That’s right, it doesn’t matter whether or not you whip out your reusable cup, drinking coffee still impacts the environment. Full stop. Coffee is the second-most traded commodity in the world, after crude oil. Putting the obvious issue of the ever-increasing use of disposable, plastic-topped paper cups aside, deforestation is cited as a critical issue in the industry, as farms take up hundreds of thousands of hectares every year. Meanwhile, the number of consumers is rising (the UK saw an increase of 25 million cups consumed a day in the last decade). Sustainable coffee production has been in the spotlight in recent years, however, and in the UAE we can choose home-grown roasteries (like Nightjar Coffee in Dubai) that deal directly with farmers in countries whose economies rely heavily on the industry.

☐ You don’t shop online

Maybe you thought having shopping just a click away instead of driving to the store was more environmentally friendly. It appears not. You could be driving in a more fuel-efficient car (or bike/ bus/ abra) to a store to hand-pick locally produced items that you'll carry home in your canvas bag. Instead, you're getting a massive lorry (or even a plane, then a lorry) to deliver your purchases to your door and, often, it'll come wrapped in all sorts of unnecessary single-use plastic. We used to be limited in how much and what we could buy. Now, everything across the world is available to us. This means we're buying more stuff, which means they're making more stuff. The answer? We need to band together to consciously consume and push brands to invest in eco-friendly vehicles and packaging.

☐ You make your own face or floor wash

When it comes to household products – from face scrubs to shampoo and glass cleaner – plastic packaging isn't the only thing you need to worry about. It's the ingredients, too. Non-biodegradable and water-polluting chemicals are used widely, as is forest-damaging palm oil and the much talked-about microbeads (which are now banned in several countries). You can get package-free toiletries from brands like Lush and planet-friendly cleaners from Ecover, but making your own is safe and cost effective. Baking soda, vinegar, lemon juice, coconut oil and oatmeal are just a few natural ingredients you can use. Ladies might also want to consider going make-up free more often, to cut back on beauty products.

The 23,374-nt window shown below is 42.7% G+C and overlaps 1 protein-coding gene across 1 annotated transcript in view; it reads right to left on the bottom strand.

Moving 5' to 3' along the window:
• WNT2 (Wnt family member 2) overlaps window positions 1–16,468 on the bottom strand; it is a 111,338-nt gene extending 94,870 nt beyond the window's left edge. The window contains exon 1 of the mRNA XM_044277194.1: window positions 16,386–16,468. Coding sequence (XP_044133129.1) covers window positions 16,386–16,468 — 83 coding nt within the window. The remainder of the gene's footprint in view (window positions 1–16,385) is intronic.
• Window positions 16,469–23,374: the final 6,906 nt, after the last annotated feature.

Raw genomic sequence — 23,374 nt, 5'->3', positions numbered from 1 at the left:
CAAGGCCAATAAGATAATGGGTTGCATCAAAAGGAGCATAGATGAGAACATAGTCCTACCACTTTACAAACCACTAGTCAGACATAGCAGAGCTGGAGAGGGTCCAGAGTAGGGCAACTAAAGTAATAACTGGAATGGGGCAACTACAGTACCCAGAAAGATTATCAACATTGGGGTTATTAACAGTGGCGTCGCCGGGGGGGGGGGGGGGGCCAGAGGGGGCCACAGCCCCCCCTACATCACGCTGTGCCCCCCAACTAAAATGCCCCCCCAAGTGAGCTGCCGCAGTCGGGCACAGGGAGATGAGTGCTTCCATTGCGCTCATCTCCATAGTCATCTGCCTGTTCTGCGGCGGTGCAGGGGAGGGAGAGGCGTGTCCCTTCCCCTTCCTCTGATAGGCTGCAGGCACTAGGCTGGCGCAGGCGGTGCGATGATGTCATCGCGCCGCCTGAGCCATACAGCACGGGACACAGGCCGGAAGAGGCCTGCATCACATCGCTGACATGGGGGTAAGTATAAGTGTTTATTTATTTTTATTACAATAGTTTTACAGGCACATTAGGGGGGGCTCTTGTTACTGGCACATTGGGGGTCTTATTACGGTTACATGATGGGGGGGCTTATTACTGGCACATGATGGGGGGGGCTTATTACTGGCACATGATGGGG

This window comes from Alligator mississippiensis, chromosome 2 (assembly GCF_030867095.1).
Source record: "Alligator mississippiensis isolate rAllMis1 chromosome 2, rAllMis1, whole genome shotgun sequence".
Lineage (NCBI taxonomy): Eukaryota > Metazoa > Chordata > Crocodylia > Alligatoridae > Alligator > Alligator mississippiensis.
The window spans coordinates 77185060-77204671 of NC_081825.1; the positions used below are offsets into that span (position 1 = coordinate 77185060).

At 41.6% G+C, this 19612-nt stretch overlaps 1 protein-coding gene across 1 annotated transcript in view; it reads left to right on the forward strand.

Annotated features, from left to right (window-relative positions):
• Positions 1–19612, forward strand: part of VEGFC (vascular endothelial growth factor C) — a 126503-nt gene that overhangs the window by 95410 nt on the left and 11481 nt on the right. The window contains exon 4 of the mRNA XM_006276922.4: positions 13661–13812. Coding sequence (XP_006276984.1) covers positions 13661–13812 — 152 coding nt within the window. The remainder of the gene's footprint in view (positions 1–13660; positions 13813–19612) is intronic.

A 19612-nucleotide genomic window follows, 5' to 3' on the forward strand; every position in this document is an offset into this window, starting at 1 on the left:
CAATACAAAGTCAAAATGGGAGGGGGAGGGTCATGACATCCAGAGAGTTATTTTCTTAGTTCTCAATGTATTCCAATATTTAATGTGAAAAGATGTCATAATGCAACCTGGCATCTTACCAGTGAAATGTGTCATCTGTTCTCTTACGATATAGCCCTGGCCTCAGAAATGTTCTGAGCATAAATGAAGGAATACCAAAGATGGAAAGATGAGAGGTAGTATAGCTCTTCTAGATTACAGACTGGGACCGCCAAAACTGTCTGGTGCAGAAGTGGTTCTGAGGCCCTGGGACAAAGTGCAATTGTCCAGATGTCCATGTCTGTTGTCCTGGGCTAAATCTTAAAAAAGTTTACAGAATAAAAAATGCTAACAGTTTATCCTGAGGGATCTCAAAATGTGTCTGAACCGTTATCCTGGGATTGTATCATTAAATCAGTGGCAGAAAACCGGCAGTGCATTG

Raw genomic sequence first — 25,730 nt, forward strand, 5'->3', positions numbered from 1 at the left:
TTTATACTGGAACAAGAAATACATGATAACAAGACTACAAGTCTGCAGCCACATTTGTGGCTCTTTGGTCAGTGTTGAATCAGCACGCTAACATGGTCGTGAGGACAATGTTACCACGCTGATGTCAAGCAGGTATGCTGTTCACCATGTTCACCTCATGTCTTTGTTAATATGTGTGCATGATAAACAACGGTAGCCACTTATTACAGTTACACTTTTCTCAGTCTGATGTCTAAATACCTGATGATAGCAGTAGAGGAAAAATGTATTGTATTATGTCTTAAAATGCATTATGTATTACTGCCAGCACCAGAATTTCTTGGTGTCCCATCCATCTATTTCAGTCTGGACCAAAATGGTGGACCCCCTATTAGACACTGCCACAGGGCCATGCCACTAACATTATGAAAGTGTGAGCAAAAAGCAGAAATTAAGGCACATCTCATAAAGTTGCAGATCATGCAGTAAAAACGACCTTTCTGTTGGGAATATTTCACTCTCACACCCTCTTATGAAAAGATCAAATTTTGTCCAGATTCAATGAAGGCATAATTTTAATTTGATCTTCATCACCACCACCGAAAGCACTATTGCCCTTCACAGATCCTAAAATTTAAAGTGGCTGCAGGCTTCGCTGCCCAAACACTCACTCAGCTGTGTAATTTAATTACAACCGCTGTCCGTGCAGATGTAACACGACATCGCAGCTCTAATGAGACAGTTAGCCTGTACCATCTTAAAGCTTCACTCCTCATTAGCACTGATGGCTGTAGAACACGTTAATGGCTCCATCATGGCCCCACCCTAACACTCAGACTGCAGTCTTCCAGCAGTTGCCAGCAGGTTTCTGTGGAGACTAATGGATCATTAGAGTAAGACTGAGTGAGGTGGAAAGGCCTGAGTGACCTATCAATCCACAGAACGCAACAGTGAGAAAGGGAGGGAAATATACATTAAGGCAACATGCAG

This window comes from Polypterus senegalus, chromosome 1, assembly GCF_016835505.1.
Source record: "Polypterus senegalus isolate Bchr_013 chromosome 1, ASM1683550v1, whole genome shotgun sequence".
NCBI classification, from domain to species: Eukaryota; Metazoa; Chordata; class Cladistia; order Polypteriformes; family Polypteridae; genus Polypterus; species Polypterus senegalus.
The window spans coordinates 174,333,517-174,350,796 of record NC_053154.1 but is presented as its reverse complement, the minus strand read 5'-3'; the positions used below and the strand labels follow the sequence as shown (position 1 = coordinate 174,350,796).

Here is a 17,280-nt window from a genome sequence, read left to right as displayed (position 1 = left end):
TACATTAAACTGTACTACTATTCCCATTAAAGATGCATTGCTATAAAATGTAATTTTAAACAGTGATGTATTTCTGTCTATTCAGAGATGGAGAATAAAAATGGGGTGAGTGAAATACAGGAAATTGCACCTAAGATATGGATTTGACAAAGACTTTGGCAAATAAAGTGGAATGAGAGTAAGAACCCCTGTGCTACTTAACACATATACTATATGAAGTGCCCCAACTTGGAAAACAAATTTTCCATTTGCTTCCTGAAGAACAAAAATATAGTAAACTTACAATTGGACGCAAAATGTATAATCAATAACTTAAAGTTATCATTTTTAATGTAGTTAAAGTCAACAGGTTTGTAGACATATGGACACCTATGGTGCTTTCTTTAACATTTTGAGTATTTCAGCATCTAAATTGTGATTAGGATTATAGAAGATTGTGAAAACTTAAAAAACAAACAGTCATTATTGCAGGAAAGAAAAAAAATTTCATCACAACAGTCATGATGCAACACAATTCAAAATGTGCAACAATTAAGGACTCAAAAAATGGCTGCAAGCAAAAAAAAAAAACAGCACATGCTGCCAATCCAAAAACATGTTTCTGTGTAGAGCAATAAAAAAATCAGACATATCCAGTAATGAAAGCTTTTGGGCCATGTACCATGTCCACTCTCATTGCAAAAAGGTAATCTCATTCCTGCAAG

☐ You make stock and juice from scraps

To get to zero-waste – which is the ultimate goal – binning leftovers needs to stop. There are all sorts of creative ways you can use up food scraps, but most conveniently you can freeze them to make your own stock and juice later. You can also start composting (check out to buy your system), which will decrease your contribution to landfills while giving you the option to grow your own vegetables. It’s a win-win.

☐ You have a water-saving shower head

We probably don't have to tell you that wasting water is, well, wasteful. Anyone in a country where water is readily available should not take it for granted. Many people refuse to bath to avoid wasting water, and time their showers. A water-saving shower head, can cut between three and 13 litres of water per minute. Another way to save water is with the UAE's waterless car wash (